You all need to spend some time in the public K-20 environments in America today. This profound problem-solving you think is going on, that has been a fixture in your professional careers, is in rare supply. It's now about overworked teachers teaching to the standardized tests so they can keep their jobs. Our kids are great at passing tests. But asking them to figure stuff out is another matter. When I was in Shanghai I saw multiple 50-student IMS sections. I saw an undergraduate IT program with “five levels” of DB2 courses. Undergraduate!

America is unique. We have taught the world a level of performance that was unprecedented. But please don't be so vain as to think the world can't learn to do what we do. We are smart, but you are talking about cultures that, somehow, have figured out how to persist for over 5,000 years. I respect that. Survival in this world is not by accident. Just ask the Navaho and the Sioux.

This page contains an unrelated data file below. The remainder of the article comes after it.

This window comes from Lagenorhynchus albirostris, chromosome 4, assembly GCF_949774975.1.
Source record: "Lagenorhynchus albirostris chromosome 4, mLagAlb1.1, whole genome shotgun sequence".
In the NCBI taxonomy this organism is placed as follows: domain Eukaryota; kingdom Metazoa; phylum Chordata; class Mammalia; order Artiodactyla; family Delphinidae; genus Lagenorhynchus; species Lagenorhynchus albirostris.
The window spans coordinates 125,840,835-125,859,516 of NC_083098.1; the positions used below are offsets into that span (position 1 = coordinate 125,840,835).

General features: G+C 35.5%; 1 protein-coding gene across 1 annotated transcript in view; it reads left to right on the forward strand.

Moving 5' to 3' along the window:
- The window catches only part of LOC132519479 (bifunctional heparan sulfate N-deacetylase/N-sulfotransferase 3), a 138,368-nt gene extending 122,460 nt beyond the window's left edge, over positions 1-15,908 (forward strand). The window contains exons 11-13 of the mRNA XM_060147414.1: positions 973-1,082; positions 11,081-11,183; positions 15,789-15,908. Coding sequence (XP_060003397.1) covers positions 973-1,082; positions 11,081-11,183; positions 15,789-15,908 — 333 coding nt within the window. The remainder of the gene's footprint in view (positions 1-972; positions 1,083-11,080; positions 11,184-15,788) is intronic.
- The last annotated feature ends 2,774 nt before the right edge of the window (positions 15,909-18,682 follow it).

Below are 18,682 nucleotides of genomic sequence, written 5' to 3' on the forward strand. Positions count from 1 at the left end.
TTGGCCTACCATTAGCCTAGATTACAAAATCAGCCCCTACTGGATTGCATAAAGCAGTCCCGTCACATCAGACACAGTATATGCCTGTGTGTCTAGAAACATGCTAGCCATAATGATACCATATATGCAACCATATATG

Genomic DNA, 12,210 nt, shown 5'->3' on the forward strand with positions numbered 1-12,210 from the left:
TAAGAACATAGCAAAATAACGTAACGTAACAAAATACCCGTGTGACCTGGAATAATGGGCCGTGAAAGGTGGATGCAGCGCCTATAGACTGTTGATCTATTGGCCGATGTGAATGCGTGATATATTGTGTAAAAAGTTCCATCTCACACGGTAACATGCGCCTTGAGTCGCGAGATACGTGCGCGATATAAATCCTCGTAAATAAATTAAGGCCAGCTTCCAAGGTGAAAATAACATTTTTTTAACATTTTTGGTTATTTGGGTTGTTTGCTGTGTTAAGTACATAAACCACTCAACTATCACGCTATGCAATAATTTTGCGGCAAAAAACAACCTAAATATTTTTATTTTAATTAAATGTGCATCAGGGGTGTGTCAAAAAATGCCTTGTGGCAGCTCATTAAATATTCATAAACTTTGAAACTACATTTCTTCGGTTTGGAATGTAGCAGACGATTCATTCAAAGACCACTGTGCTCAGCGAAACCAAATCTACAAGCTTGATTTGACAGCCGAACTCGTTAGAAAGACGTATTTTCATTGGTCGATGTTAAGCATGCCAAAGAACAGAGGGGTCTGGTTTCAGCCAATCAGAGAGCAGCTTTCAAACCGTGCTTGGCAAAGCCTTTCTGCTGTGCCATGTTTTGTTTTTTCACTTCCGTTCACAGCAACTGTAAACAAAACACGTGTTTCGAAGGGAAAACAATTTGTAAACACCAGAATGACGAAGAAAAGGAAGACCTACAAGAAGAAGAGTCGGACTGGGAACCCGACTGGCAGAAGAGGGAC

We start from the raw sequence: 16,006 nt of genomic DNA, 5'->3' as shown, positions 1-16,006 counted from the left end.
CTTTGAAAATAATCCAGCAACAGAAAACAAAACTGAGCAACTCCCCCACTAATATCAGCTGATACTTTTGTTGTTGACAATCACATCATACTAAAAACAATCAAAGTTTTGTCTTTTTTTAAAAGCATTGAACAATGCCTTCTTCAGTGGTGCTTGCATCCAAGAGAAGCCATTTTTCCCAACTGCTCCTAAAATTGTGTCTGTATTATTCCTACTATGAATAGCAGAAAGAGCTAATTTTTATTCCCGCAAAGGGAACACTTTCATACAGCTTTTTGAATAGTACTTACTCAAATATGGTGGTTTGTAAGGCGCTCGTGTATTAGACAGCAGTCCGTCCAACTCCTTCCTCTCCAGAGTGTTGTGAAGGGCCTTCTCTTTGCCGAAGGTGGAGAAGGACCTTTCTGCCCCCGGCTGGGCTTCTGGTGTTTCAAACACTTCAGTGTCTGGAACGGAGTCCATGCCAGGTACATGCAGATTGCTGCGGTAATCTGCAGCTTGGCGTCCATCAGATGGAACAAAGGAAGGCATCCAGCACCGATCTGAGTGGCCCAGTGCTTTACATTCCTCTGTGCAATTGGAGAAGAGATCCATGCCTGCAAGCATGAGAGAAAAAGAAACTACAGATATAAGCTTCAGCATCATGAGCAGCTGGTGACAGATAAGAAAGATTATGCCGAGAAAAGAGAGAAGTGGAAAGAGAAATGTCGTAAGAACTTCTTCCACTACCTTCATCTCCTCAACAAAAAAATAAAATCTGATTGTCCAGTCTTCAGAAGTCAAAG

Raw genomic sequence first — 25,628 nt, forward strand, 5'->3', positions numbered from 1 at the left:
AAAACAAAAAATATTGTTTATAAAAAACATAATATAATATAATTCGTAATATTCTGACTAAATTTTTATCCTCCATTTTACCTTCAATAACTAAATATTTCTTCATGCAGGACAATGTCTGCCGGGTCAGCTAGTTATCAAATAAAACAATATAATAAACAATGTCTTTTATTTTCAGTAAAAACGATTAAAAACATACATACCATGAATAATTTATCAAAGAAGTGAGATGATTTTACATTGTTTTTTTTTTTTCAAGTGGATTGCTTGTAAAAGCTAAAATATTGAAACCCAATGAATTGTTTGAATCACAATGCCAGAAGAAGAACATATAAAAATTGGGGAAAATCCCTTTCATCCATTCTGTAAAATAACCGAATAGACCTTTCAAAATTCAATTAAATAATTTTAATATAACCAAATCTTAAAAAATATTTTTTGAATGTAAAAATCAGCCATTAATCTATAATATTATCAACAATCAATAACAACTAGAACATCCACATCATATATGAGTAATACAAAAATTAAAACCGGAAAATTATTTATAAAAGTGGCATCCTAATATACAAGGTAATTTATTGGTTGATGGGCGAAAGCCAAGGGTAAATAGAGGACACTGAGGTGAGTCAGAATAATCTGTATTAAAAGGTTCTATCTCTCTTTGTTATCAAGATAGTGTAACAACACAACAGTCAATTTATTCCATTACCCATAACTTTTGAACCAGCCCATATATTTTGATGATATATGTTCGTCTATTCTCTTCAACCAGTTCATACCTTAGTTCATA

Are other countries as good at this stuff as the mainframe vets are? No way. Not even close. But my students are among the top of the heap when it comes to mainframe exposure (your average U.S. undergrad neither knows nor cares what JCL is) and I doubt we could hold a candle to the Chinese students I worked with in DB2 (VM, on the other hand, is another matter).

Our generation may not need to develop some humility and respect for other cultures; our vets are entitled to a bit of hubris because of what they have done. But I assure you, their children and grandchildren will learn that America is not the only nation that can do clever things.

Look, I'm very sorry that so many experienced, out-of-work mainframers have missed out on this, I sincerely am. They had their shot, as I have had mine. Our prime is past. Our job now is to make a way for the pups coming up behind us. Hey mainframe vets; why not put your danged knowledge to use instead of decrying how hopeless it all is. That's a sorry way to look at life. The mainframe vets know a lot of valuable stuff and it’s now time to pass it on!

Dr. Cameron Seay is Assistant Professor at North Carolina A & T State University in Greensboro, North Carolina.  He is an unabashed mainframe evangelist who has a true passion for helping his students succeed upon graduation in their jobs and in life.